“Swingin’ On a Star” was written by Jimmy Van Heusen and Johnny Burke way back in 1944 for the Bing Crosby film Going My Way, for which it won the Academy Award for Best Song. This was back in the days when the Best Song Oscar and was actually given to songs. Nowadays, songs from films are so few and far between that the Oscar frequently goes to any musical thing written specifically for a film. For example, Three 6 Mafia’s “It’s Hard Out Here For A Pimp,” from Hustle & Flow, which won Best Song in 2006. Don’t get me wrong, I like the Three 6 Mafia track as much as the next pimp, but it just really isn’t a song; coming from a traditional music publishing background, I find this irksome.
Technically speaking, “It’s Hard Out Here For A Pimp” is a record, or in today’s parlance, a track. A track—or record—is something that is made in the recording studio by a producer. From a music publishing perspective, the same song can have many records made of it. “Swingin’ on A Star” is a great example, having been recorded dozens of times over the years. A song that gets recorded enough times and withstands the greatest test of all—time—can be considered a standard and is valued as a significant copyright. Some records are versions of songs and others are really more like musical collages, consisting of a series of tracks.
Traditionally, a song must have music and lyrics and is something that can be distilled from the recorded version and played on the piano or guitar. Like “Moon River” or “The Way We Were” or “Streets of Philadelphia.” A record can really be anything; it may or may not have a melody (“Single Ladies, Put A Ring On It”); the melody, or hook, could be sampled from a different record (“Right Round”); or it could just be some snap beats that sound like a heart beating next to a rattle snake while some guy raps about fuckin’ bitches (“Wait, The Whisper Song”). If you disagree or feel confused, I recommend you try playing “It’s Hard Out Here For A Pimp” on the piano the next time your friends drop by. If you’ve never heard of “Wait, (The Whisper Song),” this is the point: songs have more shelf life than records, even today.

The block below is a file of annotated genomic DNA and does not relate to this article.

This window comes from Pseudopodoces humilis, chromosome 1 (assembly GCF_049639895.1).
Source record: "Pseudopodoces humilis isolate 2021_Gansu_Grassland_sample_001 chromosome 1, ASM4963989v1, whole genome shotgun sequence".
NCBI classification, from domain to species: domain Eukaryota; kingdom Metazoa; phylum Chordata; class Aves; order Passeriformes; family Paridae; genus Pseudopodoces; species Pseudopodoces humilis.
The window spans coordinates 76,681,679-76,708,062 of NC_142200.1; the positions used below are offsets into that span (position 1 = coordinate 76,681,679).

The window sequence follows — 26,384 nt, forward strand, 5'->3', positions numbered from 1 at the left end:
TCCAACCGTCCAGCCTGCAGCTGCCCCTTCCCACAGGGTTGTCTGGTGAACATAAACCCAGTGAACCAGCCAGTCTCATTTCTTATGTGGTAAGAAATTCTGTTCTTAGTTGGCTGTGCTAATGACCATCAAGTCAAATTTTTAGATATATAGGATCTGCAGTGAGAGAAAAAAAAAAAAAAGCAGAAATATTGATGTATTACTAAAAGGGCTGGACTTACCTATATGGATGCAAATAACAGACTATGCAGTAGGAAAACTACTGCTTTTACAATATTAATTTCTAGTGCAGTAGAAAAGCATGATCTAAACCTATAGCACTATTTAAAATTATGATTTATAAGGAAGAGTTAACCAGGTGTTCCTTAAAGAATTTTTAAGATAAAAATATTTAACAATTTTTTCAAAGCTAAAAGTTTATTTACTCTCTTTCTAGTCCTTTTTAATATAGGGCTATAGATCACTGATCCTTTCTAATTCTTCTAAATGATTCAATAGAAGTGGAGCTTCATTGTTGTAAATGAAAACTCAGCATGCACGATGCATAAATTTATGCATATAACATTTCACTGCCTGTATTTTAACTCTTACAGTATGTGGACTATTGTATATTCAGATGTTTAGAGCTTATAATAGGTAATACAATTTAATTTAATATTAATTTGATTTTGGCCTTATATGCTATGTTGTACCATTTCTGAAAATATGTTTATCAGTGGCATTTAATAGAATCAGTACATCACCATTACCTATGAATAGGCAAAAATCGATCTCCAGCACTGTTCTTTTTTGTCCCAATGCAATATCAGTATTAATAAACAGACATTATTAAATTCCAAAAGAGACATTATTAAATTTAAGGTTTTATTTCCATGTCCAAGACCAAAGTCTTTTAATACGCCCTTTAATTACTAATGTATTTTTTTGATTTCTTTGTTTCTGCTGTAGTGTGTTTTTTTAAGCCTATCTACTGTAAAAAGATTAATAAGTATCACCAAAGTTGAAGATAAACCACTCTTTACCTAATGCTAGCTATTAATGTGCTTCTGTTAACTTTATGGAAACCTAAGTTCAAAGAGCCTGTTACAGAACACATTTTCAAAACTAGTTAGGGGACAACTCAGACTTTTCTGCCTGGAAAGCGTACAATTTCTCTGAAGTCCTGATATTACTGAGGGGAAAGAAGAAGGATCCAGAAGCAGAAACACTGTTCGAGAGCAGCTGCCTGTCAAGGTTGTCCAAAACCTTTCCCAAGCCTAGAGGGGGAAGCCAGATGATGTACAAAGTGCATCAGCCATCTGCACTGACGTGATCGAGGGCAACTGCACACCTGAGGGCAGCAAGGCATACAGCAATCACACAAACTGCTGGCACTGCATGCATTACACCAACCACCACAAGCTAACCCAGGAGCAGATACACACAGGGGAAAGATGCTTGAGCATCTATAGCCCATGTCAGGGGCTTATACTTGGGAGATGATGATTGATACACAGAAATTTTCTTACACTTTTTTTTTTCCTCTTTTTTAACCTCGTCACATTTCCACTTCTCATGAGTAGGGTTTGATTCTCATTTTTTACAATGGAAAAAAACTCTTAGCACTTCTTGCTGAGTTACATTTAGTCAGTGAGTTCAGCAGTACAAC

In case you’ve ever wondered, this is why the Grammy Awards have two separate awards, the Song of the Year, which goes to the songwriter, and Record of the Year, which goes to the artist and producer. I learned this when I was about ten because I was confused so I did the logical thing and wrote a letter to the Recording Academy, the organization who give out the Grammy Awards. They wrote me back a lovely note explaining the whole thing and I took them at their word. The 2008 “Song of the Year” honor bestowed upon Beyonce’s fun little “record” “Single Ladies (Put A Ring On It),” suggests to me that maybe I should dig up the letter and send it back to Neil Portnow, the N.A.R.A.S. Chairman, to remind him of the distinction. In an era where the beat has pushed melody over a cliff, the song has been completely subsumed by the record, and there are literally thousands of songwriters who can’t make a living anymore.
But back to Spooky and Sue. I love this song and I love their version of it. I love their little line dance, which is very Soul Train, circa 1974, and I also love their vaguely Native American get-ups, which are also very 1974. All I know about them is that Spooky was from Aruba and Sue was British. I don’t think they had much chart success in the states, as the only thing I could find about them was on the Wikipedia site in the Netherlands, so I didn’t get too far with that.
But their joyful version of “Swingin’ On a Star” lives on as a wonderful “record” of a great “song.”